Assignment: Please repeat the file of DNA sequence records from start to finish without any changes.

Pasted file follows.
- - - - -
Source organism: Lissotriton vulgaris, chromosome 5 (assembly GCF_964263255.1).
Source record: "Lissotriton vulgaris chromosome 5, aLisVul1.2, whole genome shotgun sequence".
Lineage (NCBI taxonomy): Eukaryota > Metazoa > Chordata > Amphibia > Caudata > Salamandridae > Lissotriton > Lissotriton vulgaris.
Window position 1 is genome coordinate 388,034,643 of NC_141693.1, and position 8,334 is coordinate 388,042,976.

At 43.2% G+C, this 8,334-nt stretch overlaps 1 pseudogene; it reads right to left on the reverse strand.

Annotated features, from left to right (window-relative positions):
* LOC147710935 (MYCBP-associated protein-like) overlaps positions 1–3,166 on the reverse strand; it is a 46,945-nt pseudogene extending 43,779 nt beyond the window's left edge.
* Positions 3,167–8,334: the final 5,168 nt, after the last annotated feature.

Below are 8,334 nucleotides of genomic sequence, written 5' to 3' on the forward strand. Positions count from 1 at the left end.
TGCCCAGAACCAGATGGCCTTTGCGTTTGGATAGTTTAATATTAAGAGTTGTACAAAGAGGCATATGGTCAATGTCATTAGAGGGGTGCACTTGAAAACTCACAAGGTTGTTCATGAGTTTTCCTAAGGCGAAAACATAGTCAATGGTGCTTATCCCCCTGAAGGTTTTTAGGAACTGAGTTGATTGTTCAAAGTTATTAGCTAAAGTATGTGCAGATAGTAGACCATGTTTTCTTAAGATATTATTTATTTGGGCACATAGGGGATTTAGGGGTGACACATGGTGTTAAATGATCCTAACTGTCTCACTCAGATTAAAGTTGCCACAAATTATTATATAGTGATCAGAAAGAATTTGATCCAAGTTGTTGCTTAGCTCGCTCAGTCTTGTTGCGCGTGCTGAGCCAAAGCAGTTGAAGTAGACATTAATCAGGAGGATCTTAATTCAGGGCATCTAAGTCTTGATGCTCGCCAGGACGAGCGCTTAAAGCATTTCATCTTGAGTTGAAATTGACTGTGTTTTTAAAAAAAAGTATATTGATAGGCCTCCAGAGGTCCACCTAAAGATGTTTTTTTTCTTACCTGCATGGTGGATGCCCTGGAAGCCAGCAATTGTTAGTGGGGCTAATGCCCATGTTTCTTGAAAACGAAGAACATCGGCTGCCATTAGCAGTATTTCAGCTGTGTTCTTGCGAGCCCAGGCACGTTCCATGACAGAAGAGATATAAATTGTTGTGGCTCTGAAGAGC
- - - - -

Source organism: Lissotriton vulgaris, chromosome 5 (assembly GCF_964263255.1).
Source record: "Lissotriton vulgaris chromosome 5, aLisVul1.2, whole genome shotgun sequence".
Lineage (NCBI taxonomy): Eukaryota > Metazoa > Chordata > Amphibia > Caudata > Salamandridae > Lissotriton > Lissotriton vulgaris.
Window position 1 is genome coordinate 388,034,643 of NC_141693.1, and position 8,334 is coordinate 388,042,976.

At 43.2% G+C, this 8,334-nt stretch overlaps 1 pseudogene; it reads right to left on the reverse strand.

Annotated features, from left to right (window-relative positions):
* LOC147710935 (MYCBP-associated protein-like) overlaps positions 1–3,166 on the reverse strand; it is a 46,945-nt pseudogene extending 43,779 nt beyond the window's left edge.
* Positions 3,167–8,334: the final 5,168 nt, after the last annotated feature.

Below are 8,334 nucleotides of genomic sequence, written 5' to 3' on the forward strand. Positions count from 1 at the left end.
TGCCCAGAACCAGATGGCCTTTGCGTTTGGATAGTTTAATATTAAGAGTTGTACAAAGAGGCATATGGTCAATGTCATTAGAGGGGTGCACTTGAAAACTCACAAGGTTGTTCATGAGTTTTCCTAAGGCGAAAACATAGTCAATGGTGCTTATCCCCCTGAAGGTTTTTAGGAACTGAGTTGATTGTTCAAAGTTATTAGCTAAAGTATGTGCAGATAGTAGACCATGTTTTCTTAAGATATTATTTATTTGGGCACATAGGGGATTTAGGGGTGACACATGGTGTTAAATGATCCTAACTGTCTCACTCAGATTAAAGTTGCCACAAATTATTATATAGTGATCAGAAAGAATTTGATCCAAGTTGTTGCTTAGCTCGCTCAGTCTTGTTGCGCGTGCTGAGCCAAAGCAGTTGAAGTAGACATTAATCAGGAGGATCTTAATTCAGGGCATCTAAGTCTTGATGCTCGCCAGGACGAGCGCTTAAAGCATTTCATCTTGAGTTGAAATTGACTGTGTTTTTAAAAAAAAGTATATTGATAGGCCTCCAGAGGTCCACCTAAAGATGTTTTTTTTCTTACCTGCATGGTGGATGCCCTGGAAGCCAGCAATTGTTAGTGGGGCTAATGCCCATGTTTCTTGAAAACGAAGAACATCGGCTGCCATTAGCAGTATTTCAGCTGTGTTCTTGCGAGCCCAGGCACGTTCCATGACAGAAGAGATATAAATTGTTGTGGCTCTGAAGAGC